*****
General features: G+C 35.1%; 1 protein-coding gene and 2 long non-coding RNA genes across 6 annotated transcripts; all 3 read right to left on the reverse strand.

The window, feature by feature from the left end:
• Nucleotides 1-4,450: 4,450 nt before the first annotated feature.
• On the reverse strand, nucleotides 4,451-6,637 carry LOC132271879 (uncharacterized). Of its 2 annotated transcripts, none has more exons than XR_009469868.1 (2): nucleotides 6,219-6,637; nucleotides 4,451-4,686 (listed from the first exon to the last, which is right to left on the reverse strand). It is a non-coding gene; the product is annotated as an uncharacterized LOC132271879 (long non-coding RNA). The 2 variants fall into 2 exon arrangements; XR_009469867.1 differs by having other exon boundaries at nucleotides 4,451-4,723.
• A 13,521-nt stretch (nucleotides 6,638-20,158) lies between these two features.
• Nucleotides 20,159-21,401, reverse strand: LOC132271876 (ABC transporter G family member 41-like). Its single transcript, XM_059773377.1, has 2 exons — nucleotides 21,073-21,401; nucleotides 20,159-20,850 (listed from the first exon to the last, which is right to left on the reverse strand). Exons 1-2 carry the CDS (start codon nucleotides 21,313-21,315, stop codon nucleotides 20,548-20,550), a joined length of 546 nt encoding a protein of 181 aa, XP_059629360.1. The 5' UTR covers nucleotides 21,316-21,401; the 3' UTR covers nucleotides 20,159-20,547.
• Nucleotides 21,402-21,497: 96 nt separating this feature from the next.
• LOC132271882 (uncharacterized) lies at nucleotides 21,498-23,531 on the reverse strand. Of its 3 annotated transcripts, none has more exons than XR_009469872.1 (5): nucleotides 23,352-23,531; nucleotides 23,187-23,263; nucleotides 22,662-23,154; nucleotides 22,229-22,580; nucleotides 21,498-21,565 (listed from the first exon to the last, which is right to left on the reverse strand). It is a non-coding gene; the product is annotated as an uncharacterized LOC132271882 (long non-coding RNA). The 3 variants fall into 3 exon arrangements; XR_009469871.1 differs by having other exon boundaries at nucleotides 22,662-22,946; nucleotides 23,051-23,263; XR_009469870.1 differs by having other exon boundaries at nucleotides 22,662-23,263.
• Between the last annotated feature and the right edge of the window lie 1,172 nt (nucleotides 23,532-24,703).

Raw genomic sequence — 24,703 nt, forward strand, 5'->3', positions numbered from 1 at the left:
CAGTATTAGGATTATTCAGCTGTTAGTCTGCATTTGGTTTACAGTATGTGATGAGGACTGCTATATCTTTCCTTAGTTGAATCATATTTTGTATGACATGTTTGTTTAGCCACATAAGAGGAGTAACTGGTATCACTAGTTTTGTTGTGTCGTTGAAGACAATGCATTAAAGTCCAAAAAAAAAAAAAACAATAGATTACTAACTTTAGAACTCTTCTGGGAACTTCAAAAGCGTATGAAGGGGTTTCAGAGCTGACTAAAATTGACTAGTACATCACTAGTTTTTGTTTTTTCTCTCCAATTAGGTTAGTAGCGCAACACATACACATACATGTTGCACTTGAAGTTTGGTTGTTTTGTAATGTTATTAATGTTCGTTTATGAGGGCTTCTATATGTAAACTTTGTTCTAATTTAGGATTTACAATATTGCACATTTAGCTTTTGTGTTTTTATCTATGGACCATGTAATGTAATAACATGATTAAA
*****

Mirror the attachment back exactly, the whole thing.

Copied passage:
General features: G+C 35.1%; 1 protein-coding gene and 2 long non-coding RNA genes across 6 annotated transcripts; all 3 read right to left on the reverse strand.

The window, feature by feature from the left end:
• Nucleotides 1-4,450: 4,450 nt before the first annotated feature.
• On the reverse strand, nucleotides 4,451-6,637 carry LOC132271879 (uncharacterized). Of its 2 annotated transcripts, none has more exons than XR_009469868.1 (2): nucleotides 6,219-6,637; nucleotides 4,451-4,686 (listed from the first exon to the last, which is right to left on the reverse strand). It is a non-coding gene; the product is annotated as an uncharacterized LOC132271879 (long non-coding RNA). The 2 variants fall into 2 exon arrangements; XR_009469867.1 differs by having other exon boundaries at nucleotides 4,451-4,723.
• A 13,521-nt stretch (nucleotides 6,638-20,158) lies between these two features.
• Nucleotides 20,159-21,401, reverse strand: LOC132271876 (ABC transporter G family member 41-like). Its single transcript, XM_059773377.1, has 2 exons — nucleotides 21,073-21,401; nucleotides 20,159-20,850 (listed from the first exon to the last, which is right to left on the reverse strand). Exons 1-2 carry the CDS (start codon nucleotides 21,313-21,315, stop codon nucleotides 20,548-20,550), a joined length of 546 nt encoding a protein of 181 aa, XP_059629360.1. The 5' UTR covers nucleotides 21,316-21,401; the 3' UTR covers nucleotides 20,159-20,547.
• Nucleotides 21,402-21,497: 96 nt separating this feature from the next.
• LOC132271882 (uncharacterized) lies at nucleotides 21,498-23,531 on the reverse strand. Of its 3 annotated transcripts, none has more exons than XR_009469872.1 (5): nucleotides 23,352-23,531; nucleotides 23,187-23,263; nucleotides 22,662-23,154; nucleotides 22,229-22,580; nucleotides 21,498-21,565 (listed from the first exon to the last, which is right to left on the reverse strand). It is a non-coding gene; the product is annotated as an uncharacterized LOC132271882 (long non-coding RNA). The 3 variants fall into 3 exon arrangements; XR_009469871.1 differs by having other exon boundaries at nucleotides 22,662-22,946; nucleotides 23,051-23,263; XR_009469870.1 differs by having other exon boundaries at nucleotides 22,662-23,263.
• Between the last annotated feature and the right edge of the window lie 1,172 nt (nucleotides 23,532-24,703).

Raw genomic sequence — 24,703 nt, forward strand, 5'->3', positions numbered from 1 at the left:
CAGTATTAGGATTATTCAGCTGTTAGTCTGCATTTGGTTTACAGTATGTGATGAGGACTGCTATATCTTTCCTTAGTTGAATCATATTTTGTATGACATGTTTGTTTAGCCACATAAGAGGAGTAACTGGTATCACTAGTTTTGTTGTGTCGTTGAAGACAATGCATTAAAGTCCAAAAAAAAAAAAAACAATAGATTACTAACTTTAGAACTCTTCTGGGAACTTCAAAAGCGTATGAAGGGGTTTCAGAGCTGACTAAAATTGACTAGTACATCACTAGTTTTTGTTTTTTCTCTCCAATTAGGTTAGTAGCGCAACACATACACATACATGTTGCACTTGAAGTTTGGTTGTTTTGTAATGTTATTAATGTTCGTTTATGAGGGCTTCTATATGTAAACTTTGTTCTAATTTAGGATTTACAATATTGCACATTTAGCTTTTGTGTTTTTATCTATGGACCATGTAATGTAATAACATGATTAAA